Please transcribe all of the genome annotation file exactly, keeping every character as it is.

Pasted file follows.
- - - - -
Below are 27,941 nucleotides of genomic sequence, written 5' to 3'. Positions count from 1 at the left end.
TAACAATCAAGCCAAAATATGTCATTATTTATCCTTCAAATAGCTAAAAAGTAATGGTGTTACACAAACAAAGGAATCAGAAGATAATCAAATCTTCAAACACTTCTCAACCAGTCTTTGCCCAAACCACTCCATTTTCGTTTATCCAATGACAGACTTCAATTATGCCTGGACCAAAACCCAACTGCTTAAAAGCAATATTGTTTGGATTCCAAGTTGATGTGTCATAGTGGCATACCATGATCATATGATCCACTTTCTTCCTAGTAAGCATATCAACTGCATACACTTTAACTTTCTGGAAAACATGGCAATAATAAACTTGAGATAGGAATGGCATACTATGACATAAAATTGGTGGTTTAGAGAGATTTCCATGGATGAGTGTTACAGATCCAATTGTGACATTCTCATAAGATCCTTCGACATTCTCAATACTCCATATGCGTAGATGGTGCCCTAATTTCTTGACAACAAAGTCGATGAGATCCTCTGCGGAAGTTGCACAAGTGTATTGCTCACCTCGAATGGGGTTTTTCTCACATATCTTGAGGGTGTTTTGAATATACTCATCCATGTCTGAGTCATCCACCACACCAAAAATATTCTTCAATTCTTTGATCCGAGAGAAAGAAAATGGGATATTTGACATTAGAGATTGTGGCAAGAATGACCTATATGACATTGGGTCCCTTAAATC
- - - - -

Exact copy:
Below are 27,941 nucleotides of genomic sequence, written 5' to 3'. Positions count from 1 at the left end.
TAACAATCAAGCCAAAATATGTCATTATTTATCCTTCAAATAGCTAAAAAGTAATGGTGTTACACAAACAAAGGAATCAGAAGATAATCAAATCTTCAAACACTTCTCAACCAGTCTTTGCCCAAACCACTCCATTTTCGTTTATCCAATGACAGACTTCAATTATGCCTGGACCAAAACCCAACTGCTTAAAAGCAATATTGTTTGGATTCCAAGTTGATGTGTCATAGTGGCATACCATGATCATATGATCCACTTTCTTCCTAGTAAGCATATCAACTGCATACACTTTAACTTTCTGGAAAACATGGCAATAATAAACTTGAGATAGGAATGGCATACTATGACATAAAATTGGTGGTTTAGAGAGATTTCCATGGATGAGTGTTACAGATCCAATTGTGACATTCTCATAAGATCCTTCGACATTCTCAATACTCCATATGCGTAGATGGTGCCCTAATTTCTTGACAACAAAGTCGATGAGATCCTCTGCGGAAGTTGCACAAGTGTATTGCTCACCTCGAATGGGGTTTTTCTCACATATCTTGAGGGTGTTTTGAATATACTCATCCATGTCTGAGTCATCCACCACACCAAAAATATTCTTCAATTCTTTGATCCGAGAGAAAGAAAATGGGATATTTGACATTAGAGATTGTGGCAAGAATGACCTATATGACATTGGGTCCCTTAAATC